Storytelling Matters

The Live Art and the Power of Words

Archive for the month “May, 2015”

To Edit or Not to Edit, That is the Question

Words matter. Writers and storytellers live and love them. And when we write, we choose words carefully because we want to craft expressive phrases and images that are, to quote Goldilocks, “just right.”

Every time that sought-after “just right” word clicks into place, it’s as satisfying as popping a non-dairy chocolate chip. A really productive day is metaphorically fattening and worth every bite.

The art of writing expresses meaning, catches mood, and matches words and image. It is also about getting rid of the passive voice and all of those inefficient extra terms and bulky word orders that make phrases really awkward and that unnecessarily increase the word count.

Editing is important.

But at what point does the editing process change from editing to perseverating?

In my work, I usually stop editing when I can read the piece all the way through without a desire to alter text. Sometimes that happens quickly, and other times, well…

When do you stop editing and call it done? How do you stop yourself from spinning around on the hamster wheel of “cut and paste” and “Control-Z” and finally, finally call it a wrap?

— Jeri

Photo Credit: Public domain / Wikimedia Commons

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A to Z Reflections 2015 – 6 Plus 1 Thoughts

A-to-Z Reflection [2015] - Lg

For this year’s A to Z, I decided to curate, research, and retell world ghost stories. I thought my theme would allow me to whip out short, informative posts quickly, leaving plenty of time to visit lots of blogs.

Nope.

I got caught in a research and analysis web. Don’t get me wrong, I love going down the rabbit hole of research threads, learning more, analyzing. But it took more time than I expected, meaning less time for visiting other blogs. The extra thought and research was stimulating to me and commenters, so it was great for content, great for my storytelling work, and served to help me develop relationships with some bloggers (YAY). The downside was that it stole precious time for even more community building during the A to Z frenzy.

THE GOOD
1. The organization of the A to Z is really lovely, as are A to Z-inspired opportunities for connecting with others. The Twitter chat is a great place to share and connect. Thanks to all minions and coordinators for doing SO MUCH work to make this online community work so well.

2. Pre-writing posts really helps me. My hope, if life allows, is to pre-write the entire month next year so I can devote more time to reading, commenting, and exploring during April. Part of my time crunch came because only six or seven were pre-written.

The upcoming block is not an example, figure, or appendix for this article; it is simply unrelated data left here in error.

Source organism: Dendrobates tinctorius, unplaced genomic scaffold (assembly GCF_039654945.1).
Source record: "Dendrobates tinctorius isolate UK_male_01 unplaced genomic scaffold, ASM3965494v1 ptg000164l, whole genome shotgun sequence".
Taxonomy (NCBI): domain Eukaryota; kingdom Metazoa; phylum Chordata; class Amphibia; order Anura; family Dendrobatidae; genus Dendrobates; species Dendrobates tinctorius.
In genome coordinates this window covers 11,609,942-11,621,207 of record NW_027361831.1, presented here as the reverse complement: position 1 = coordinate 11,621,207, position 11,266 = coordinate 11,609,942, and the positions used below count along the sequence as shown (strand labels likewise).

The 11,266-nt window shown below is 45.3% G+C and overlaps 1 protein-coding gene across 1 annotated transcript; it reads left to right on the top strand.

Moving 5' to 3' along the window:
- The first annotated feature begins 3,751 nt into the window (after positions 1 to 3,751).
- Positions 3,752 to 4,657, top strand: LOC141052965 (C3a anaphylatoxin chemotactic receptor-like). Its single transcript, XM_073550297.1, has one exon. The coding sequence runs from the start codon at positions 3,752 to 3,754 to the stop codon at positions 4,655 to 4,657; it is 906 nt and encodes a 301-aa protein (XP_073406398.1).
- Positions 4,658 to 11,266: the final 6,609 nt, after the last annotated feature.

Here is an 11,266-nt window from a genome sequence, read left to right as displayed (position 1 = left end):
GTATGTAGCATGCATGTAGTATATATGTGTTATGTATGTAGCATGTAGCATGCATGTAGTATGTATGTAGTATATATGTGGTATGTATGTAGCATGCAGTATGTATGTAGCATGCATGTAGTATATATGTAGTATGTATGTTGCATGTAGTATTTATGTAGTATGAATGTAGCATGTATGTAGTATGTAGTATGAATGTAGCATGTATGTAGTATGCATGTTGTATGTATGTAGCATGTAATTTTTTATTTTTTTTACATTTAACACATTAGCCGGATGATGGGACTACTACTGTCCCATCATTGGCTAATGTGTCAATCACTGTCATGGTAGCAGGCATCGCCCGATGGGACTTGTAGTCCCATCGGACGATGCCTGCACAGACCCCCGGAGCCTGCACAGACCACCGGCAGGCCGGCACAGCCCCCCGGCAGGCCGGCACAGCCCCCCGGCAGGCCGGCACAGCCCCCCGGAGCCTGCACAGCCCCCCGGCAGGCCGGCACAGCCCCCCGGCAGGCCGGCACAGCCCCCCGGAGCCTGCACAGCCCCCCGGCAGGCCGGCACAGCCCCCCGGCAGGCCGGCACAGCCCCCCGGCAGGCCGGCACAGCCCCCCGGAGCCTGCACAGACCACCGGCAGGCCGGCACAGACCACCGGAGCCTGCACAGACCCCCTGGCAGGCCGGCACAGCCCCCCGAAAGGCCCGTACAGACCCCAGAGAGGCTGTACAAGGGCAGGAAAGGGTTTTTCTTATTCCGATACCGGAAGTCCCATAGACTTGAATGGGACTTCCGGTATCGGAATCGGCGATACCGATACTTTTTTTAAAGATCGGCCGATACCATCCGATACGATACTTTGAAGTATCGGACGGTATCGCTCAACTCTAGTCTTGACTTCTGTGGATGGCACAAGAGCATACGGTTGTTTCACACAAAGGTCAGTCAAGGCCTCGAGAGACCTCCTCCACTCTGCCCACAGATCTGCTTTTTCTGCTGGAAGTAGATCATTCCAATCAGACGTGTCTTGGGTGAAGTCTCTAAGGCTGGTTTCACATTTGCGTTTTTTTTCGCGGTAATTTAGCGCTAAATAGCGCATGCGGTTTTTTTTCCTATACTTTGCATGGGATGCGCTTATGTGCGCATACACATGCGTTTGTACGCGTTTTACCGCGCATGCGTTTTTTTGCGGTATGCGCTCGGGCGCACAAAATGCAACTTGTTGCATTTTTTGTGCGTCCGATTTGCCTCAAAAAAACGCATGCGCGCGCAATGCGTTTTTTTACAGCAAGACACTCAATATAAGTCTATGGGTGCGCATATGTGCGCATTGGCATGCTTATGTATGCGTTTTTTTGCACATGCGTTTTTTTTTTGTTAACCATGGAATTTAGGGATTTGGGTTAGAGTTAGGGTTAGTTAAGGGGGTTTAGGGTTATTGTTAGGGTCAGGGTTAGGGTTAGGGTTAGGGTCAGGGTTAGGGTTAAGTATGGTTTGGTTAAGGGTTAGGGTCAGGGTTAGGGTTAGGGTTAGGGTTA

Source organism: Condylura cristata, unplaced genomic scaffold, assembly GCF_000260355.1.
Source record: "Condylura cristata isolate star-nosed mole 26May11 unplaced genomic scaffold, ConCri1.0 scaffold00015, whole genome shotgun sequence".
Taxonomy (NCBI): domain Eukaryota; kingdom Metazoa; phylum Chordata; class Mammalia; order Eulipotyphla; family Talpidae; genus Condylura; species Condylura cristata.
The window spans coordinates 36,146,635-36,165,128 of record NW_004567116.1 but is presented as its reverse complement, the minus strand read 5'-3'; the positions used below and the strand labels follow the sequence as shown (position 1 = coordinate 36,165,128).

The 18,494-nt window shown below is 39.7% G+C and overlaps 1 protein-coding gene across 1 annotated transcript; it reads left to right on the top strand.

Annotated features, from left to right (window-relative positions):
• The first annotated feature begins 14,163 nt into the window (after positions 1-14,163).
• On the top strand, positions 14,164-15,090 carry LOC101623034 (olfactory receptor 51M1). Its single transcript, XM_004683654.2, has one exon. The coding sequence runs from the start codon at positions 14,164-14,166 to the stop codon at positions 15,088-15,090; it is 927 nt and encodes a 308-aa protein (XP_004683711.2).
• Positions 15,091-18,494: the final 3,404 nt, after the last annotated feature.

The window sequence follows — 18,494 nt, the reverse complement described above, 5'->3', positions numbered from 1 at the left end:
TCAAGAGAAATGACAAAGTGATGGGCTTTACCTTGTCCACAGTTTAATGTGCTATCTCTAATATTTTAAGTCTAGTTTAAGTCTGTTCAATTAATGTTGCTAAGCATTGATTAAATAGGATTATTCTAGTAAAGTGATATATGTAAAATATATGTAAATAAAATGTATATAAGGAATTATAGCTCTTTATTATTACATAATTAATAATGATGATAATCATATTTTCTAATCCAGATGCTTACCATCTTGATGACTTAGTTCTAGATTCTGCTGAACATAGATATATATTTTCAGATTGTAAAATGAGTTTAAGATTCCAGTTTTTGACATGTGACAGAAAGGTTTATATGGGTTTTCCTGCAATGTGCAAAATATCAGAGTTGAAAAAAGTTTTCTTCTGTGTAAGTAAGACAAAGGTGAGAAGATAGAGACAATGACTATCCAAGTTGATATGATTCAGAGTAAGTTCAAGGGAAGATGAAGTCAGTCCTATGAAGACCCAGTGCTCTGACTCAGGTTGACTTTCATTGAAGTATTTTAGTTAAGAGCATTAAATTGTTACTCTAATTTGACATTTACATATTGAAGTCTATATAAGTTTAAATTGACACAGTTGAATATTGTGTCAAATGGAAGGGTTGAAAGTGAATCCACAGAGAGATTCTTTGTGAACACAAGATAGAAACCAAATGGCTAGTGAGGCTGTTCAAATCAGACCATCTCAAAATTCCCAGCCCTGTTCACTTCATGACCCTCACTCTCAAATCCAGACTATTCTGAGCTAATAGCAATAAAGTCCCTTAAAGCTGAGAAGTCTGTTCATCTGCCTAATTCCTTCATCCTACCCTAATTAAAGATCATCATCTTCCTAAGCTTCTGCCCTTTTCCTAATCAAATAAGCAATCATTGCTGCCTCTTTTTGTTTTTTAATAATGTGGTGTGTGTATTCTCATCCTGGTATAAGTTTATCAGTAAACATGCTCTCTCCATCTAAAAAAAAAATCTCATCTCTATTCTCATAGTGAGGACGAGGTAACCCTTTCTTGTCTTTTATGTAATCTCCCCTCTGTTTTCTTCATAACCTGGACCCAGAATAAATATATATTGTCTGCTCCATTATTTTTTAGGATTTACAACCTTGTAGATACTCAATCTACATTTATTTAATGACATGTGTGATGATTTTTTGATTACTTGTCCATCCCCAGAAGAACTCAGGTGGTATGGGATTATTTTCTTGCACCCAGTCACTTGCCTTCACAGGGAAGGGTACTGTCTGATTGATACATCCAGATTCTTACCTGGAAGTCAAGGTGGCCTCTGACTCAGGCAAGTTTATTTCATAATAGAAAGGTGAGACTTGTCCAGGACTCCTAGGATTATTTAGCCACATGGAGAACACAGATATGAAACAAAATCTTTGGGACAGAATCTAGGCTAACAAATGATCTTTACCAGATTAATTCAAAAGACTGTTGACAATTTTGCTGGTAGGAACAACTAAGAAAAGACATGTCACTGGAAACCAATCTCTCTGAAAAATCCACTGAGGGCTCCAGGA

3. The After Party is great, as I have been using it to check out blogs I missed. Lovely idea to have people choose which of their posts to post there. Maybe I should have posted there as well, but at the time I was more interested in seeing other folks’ blogs.

4. Other bloggers who ‘get’ the community aspect of this make all the difference. Visiting back cross-pollinates the comments, builds blogger relationships, and opens doors to new blogs. It even fertilizes the content. Blogger comments influenced some of my later writing choices since they were a definite part of my audience – I wanted to meet them when I could. There were blogs I visited often or daily, and I always visited commenters when they left their sites as calling cards. Even when things got rough at the end of the challenge, I did my best to visit commenters at the very least.

5. The Linky list is great for finding blogs, but it is overwhelming for me. I am an indecisive person, so choosing was hard. And even if I quickly chose a random set of consecutive blogs to visit, it didn’t always work out. If I couldn’t authentically comment or ‘like’ a blog, then I felt like I didn’t really do a blog visit. And the random approach often yielded that. Since I have internet speed that is more tortoise than hare, getting to blogs is a commitment! So here’s my workaround… I found new blogs by reading the comments on blogs I liked and was already visiting. Interesting comments by bloggers were the nectar that drew me to their blogs. I found great gems that way, even with themes I would have overlooked, like mathematics….

6. The Best Thing! I enticed a three-dimensional local friend into A to Z, one who I regularly see at the theater where we both work. One night we passed each other near the rehearsal rooms. He took one look at me and said, “Oh, no…. Q.” Then he ran off to draft his post. It was so much fun chatting about the A to Z process with him in person, and then going online and having chats with other bloggers and him. Made it ‘thicker’ somehow. I highly recommend this to others if you can possible make it happen in your life.

WHAT WOULD BE NICE
7. A page or two on the A to Z website that has step-by-step instructions for how to set up cross platform communication. I walked someone through the process for commenting on a WordPress blog from her Blogspot. If I didn’t do that, I don’t know if she would have ever commented on other blogs because she didn’t know that she could or how she could.